Quote:
Hi,

Thank you for the reply.

The setup for using Intel SSD as cache is to use 311 series SSD as the cache disk, installed OS on the RAID HDD (traditional hard disk). Since the SSD will work as a cache, OS will not defrag a cache.

Here is the URL you may refer to about 311 SSD:
http://www.intel.com/design/flash/nand/311series/techni...

Please be informed also that your email has been routed to Asia Pacific support. Moving forward, you may contact our support in US.

Hope the above information help. Thank you.

Best Regards,
Sharon
Intel Customer Support
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June 1, 2011 7:48:11 PM

when using SRT and you go into the defrag of windows 7, does it list the SSD or just the HDD? i would think it wouldn't list the SSD since its only there to help the HDD. and if you were to choose the HDD and select to defrag, would the SSD be touched?
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Best solution

a b G Storage
June 4, 2011 6:14:59 AM

Look up 1 post above that question. Intel says "no it won't".
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June 7, 2011 9:39:22 PM

Best answer selected by niyosha.
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February 27, 2012 8:34:50 PM

At the file level, Windows is not aware of the SSD. Windows is writing to the hard disk, and the Intel Smart Technology manages the caching. Defragging is performed at a lower level than file level; for defragging, it is necessary to access the drive at the sector level or cluster level. Therefore, defragging has to bypass the usual file system operations in the OS. So defragging is accessing the physical device (the hard disk) as opposed to the logical device (the combination of the hard disk cached by the SSD.) Therefore, the defragging software should be able to discern what device is what, and hopefully not touch the SSD.

And by the way, part of the Smart Technology cache is that it doesn't write every little thing to the SSD. It makes a determination of what is appropriate for caching. The ideal cached file is one that gets read frequently, but is infrequently written to or changed.

See http://www.tomshardware.com/reviews/intel-z68-express-s...
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August 22, 2012 9:12:02 AM

You were able to "Accelerate" an SSD to use as a cache for your two WD Black Drives in Raid 0? I didn't think that was possible, could you post a screen shot? I tried it myself for my raid 0 setup and the accelerate button would refuse to appear, I am using an Intel SSD 313 model. I finally broke my raid and just used one hard drive to install OS and "Accelerate" Intel SSD as cache. Also, did you ever figure out if defragmentation would be isolated to the mechanical drive while using Intel SRT?
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August 25, 2012 8:31:18 AM

vanlol said:
You were able to "Accelerate" an SSD to use as a cache for your two WD Black Drives in Raid 0? I didn't think that was possible, could you post a screen shot? I tried it myself for my raid 0 setup and the accelerate button would refuse to appear, I am using an Intel SSD 313 model. I finally broke my raid and just used one hard drive to install OS and "Accelerate" Intel SSD as cache. Also, did you ever figure out if defragmentation would be isolated to the mechanical drive while using Intel SRT?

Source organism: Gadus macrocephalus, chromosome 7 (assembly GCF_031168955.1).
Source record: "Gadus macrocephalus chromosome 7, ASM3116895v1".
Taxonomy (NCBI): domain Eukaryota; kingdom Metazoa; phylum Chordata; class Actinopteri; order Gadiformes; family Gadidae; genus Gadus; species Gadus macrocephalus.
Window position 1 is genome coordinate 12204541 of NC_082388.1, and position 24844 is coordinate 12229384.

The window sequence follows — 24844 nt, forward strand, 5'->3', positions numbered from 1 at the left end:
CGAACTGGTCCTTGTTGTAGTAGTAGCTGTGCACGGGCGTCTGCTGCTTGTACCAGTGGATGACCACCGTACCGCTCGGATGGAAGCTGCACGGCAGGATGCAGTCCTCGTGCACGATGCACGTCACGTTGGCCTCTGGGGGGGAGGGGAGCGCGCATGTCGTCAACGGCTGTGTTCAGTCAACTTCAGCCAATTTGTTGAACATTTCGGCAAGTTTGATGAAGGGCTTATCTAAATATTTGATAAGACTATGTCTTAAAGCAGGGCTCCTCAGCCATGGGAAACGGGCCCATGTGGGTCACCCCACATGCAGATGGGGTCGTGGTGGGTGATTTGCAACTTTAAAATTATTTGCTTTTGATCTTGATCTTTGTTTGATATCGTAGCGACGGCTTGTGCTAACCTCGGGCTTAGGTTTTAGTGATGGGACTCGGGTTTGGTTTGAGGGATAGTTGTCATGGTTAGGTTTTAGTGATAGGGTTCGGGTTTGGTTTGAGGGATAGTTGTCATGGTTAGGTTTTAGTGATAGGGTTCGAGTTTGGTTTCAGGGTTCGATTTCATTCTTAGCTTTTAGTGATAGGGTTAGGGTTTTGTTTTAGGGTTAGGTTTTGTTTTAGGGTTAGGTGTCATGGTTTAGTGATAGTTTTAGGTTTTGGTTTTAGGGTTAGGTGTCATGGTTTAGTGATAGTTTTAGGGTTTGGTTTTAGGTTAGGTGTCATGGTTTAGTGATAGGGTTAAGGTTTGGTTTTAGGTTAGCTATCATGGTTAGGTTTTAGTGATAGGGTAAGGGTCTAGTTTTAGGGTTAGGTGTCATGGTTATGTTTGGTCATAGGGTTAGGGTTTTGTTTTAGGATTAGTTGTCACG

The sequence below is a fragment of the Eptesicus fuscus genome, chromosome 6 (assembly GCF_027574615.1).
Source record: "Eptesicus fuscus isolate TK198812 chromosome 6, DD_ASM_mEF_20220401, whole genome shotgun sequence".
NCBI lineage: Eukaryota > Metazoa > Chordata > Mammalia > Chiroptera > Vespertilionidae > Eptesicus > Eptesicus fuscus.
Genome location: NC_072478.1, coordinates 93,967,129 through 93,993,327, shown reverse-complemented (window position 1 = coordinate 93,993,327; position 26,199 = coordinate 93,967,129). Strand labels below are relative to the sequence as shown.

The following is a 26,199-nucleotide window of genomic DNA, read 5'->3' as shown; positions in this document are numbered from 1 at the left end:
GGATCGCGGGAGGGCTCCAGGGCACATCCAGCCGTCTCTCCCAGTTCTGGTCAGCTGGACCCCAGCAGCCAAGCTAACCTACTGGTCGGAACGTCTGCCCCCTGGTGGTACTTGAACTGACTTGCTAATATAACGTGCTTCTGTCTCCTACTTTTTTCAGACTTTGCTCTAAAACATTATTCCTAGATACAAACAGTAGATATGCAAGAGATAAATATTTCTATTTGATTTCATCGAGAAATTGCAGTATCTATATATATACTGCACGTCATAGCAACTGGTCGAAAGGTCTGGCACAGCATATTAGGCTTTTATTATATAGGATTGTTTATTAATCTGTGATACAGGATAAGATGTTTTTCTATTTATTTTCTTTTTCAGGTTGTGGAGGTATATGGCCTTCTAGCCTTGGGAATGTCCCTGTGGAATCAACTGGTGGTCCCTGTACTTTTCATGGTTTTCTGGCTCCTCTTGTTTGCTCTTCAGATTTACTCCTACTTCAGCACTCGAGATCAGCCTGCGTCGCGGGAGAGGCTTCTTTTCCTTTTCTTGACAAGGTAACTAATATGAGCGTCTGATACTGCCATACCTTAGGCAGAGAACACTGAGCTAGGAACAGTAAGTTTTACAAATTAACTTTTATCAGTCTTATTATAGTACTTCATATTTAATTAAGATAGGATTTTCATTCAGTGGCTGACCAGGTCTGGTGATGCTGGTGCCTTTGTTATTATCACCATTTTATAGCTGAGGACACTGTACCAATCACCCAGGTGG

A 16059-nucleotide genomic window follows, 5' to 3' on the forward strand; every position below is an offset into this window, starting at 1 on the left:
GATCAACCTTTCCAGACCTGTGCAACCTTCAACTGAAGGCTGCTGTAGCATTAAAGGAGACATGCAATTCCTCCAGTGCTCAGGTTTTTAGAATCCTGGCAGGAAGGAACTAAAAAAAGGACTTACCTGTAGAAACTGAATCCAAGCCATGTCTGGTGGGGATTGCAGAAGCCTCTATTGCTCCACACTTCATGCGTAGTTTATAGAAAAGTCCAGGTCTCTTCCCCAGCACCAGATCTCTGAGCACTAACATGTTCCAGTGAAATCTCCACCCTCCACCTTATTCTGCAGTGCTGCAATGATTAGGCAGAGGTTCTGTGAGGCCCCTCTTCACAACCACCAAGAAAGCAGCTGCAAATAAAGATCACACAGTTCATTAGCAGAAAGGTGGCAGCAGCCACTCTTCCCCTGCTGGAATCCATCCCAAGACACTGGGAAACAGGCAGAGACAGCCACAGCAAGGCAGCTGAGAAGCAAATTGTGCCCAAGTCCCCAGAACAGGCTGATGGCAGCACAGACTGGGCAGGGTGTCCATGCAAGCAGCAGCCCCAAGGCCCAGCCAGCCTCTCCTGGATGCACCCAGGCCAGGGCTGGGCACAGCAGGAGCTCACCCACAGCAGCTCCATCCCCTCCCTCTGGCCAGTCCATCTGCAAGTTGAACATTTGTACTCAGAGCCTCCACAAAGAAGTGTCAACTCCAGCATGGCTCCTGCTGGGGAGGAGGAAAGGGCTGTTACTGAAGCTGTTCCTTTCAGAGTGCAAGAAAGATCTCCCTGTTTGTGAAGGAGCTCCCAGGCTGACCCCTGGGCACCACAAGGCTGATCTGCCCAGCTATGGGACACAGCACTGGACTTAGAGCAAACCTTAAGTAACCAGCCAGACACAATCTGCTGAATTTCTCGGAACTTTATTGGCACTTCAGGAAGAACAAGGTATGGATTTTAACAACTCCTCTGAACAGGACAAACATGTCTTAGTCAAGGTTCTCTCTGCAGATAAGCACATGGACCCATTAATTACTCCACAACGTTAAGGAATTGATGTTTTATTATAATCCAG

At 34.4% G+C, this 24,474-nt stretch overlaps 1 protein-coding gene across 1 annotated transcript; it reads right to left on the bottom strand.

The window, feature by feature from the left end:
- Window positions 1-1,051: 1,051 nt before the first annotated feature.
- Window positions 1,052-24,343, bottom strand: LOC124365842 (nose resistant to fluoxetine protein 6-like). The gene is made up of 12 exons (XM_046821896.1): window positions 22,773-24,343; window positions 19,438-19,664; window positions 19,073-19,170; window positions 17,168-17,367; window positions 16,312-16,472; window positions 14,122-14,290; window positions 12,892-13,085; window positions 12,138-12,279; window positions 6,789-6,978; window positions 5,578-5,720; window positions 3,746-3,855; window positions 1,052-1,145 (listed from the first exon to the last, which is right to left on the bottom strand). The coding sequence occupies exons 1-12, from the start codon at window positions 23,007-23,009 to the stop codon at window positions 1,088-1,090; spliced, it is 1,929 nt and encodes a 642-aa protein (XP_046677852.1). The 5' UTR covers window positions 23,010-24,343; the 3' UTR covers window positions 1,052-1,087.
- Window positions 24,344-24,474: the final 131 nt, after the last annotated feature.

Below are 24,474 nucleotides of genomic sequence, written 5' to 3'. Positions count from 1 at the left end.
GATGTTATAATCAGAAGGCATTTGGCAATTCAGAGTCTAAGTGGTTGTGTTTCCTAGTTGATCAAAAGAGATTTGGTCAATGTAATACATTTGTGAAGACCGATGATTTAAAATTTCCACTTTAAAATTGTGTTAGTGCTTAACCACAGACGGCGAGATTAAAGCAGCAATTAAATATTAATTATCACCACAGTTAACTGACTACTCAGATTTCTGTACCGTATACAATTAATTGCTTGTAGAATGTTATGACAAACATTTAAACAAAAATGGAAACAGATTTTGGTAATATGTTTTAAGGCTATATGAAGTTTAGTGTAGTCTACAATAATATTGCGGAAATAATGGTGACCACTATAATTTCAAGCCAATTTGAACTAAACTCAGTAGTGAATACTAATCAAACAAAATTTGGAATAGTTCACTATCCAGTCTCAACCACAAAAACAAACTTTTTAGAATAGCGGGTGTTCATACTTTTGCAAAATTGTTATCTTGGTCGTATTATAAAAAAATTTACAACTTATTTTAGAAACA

Absolutely. In fact, here I'm accelerating a Raid 0 set of 2 hdds with an ssd which is a built-in Raid 0 itself. see screenshot.

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August 26, 2012 2:56:19 AM

hthu said:
Absolutely. In fact, here I'm accelerating a Raid 0 set of 2 hdds with an ssd which is a built-in Raid 0 itself. see screenshot.

http://i.imgur.com/DBcbc.png


Thank you for your response, I finally managed to achieve a raid 0+ssd cache acceleration myself. Maybe having two raid 0's created from two 1.5tb HD was the problem (1tb/16k stripe and 2tb/128k stripe) and trying to accelerate the 1tb that held the OS. Or maybe the SSD just needed to be tagged or formatted as a cache somehow for Intel SRT to recognize properly to accelerate. Kinda like the idea of anything over 2.2tb needed to be formatted as GPT to get it to work as a boot drive.
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December 29, 2012 11:54:07 AM

hthu said:
Absolutely. In fact, here I'm accelerating a Raid 0 set of 2 hdds with an ssd which is a built-in Raid 0 itself. see screenshot.

http://i.imgur.com/DBcbc.png



Hey I too have a 120 GB SSD and i used 64 for caching and the rest is just storage, but I dont really save anything in the remaining spaces since its barely 50Gb (not even a game and a half lol...) I think I'd rather fully utilize my SSD for caching and doing what you did (creating a SSD raid with a single SSD) seems like a good solution to bypass the 64Gb limitation of Intel SRT.
My question is, can I do this to accelerate a single 1TB HDD? How do you create a "RAID" out of a single SSD?